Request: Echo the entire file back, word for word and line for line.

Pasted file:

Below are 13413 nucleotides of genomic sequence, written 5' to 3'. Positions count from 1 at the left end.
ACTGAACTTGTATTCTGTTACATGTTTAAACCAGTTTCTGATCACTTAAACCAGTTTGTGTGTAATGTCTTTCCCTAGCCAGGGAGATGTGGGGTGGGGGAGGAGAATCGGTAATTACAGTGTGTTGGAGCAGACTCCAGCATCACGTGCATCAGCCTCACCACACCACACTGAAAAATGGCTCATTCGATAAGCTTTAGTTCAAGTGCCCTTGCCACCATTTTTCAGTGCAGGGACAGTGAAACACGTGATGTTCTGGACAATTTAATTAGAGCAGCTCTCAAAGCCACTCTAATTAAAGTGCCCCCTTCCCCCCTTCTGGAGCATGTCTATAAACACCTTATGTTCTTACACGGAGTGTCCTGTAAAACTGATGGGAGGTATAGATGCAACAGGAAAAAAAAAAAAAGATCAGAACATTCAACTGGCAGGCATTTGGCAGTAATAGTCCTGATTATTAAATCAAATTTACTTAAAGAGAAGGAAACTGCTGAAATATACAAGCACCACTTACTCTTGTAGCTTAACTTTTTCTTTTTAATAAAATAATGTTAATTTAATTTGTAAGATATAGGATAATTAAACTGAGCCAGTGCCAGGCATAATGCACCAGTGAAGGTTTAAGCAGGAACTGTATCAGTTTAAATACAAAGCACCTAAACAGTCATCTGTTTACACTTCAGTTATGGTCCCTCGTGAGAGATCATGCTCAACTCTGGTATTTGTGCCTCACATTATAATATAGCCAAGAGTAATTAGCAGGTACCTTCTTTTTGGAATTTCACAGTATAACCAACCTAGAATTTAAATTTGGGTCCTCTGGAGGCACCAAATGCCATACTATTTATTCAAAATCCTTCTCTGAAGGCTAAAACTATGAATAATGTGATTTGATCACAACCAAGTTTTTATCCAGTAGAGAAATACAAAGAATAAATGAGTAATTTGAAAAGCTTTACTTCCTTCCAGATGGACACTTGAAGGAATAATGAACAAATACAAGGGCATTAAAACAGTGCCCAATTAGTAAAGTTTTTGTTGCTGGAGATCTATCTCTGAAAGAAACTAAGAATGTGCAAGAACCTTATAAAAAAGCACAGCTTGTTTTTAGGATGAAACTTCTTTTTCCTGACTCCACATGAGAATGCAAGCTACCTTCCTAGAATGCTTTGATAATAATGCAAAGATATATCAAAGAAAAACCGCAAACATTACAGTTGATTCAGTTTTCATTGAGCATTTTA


Below are 13413 nucleotides of genomic sequence, written 5' to 3'. Positions count from 1 at the left end.
ACTGAACTTGTATTCTGTTACATGTTTAAACCAGTTTCTGATCACTTAAACCAGTTTGTGTGTAATGTCTTTCCCTAGCCAGGGAGATGTGGGGTGGGGGAGGAGAATCGGTAATTACAGTGTGTTGGAGCAGACTCCAGCATCACGTGCATCAGCCTCACCACACCACACTGAAAAATGGCTCATTCGATAAGCTTTAGTTCAAGTGCCCTTGCCACCATTTTTCAGTGCAGGGACAGTGAAACACGTGATGTTCTGGACAATTTAATTAGAGCAGCTCTCAAAGCCACTCTAATTAAAGTGCCCCCTTCCCCCCTTCTGGAGCATGTCTATAAACACCTTATGTTCTTACACGGAGTGTCCTGTAAAACTGATGGGAGGTATAGATGCAACAGGAAAAAAAAAAAAAGATCAGAACATTCAACTGGCAGGCATTTGGCAGTAATAGTCCTGATTATTAAATCAAATTTACTTAAAGAGAAGGAAACTGCTGAAATATACAAGCACCACTTACTCTTGTAGCTTAACTTTTTCTTTTTAATAAAATAATGTTAATTTAATTTGTAAGATATAGGATAATTAAACTGAGCCAGTGCCAGGCATAATGCACCAGTGAAGGTTTAAGCAGGAACTGTATCAGTTTAAATACAAAGCACCTAAACAGTCATCTGTTTACACTTCAGTTATGGTCCCTCGTGAGAGATCATGCTCAACTCTGGTATTTGTGCCTCACATTATAATATAGCCAAGAGTAATTAGCAGGTACCTTCTTTTTGGAATTTCACAGTATAACCAACCTAGAATTTAAATTTGGGTCCTCTGGAGGCACCAAATGCCATACTATTTATTCAAAATCCTTCTCTGAAGGCTAAAACTATGAATAATGTGATTTGATCACAACCAAGTTTTTATCCAGTAGAGAAATACAAAGAATAAATGAGTAATTTGAAAAGCTTTACTTCCTTCCAGATGGACACTTGAAGGAATAATGAACAAATACAAGGGCATTAAAACAGTGCCCAATTAGTAAAGTTTTTGTTGCTGGAGATCTATCTCTGAAAGAAACTAAGAATGTGCAAGAACCTTATAAAAAAGCACAGCTTGTTTTTAGGATGAAACTTCTTTTTCCTGACTCCACATGAGAATGCAAGCTACCTTCCTAGAATGCTTTGATAATAATGCAAAGATATATCAAAGAAAAACCGCAAACATTACAGTTGATTCAGTTTTCATTGAGCATTTTA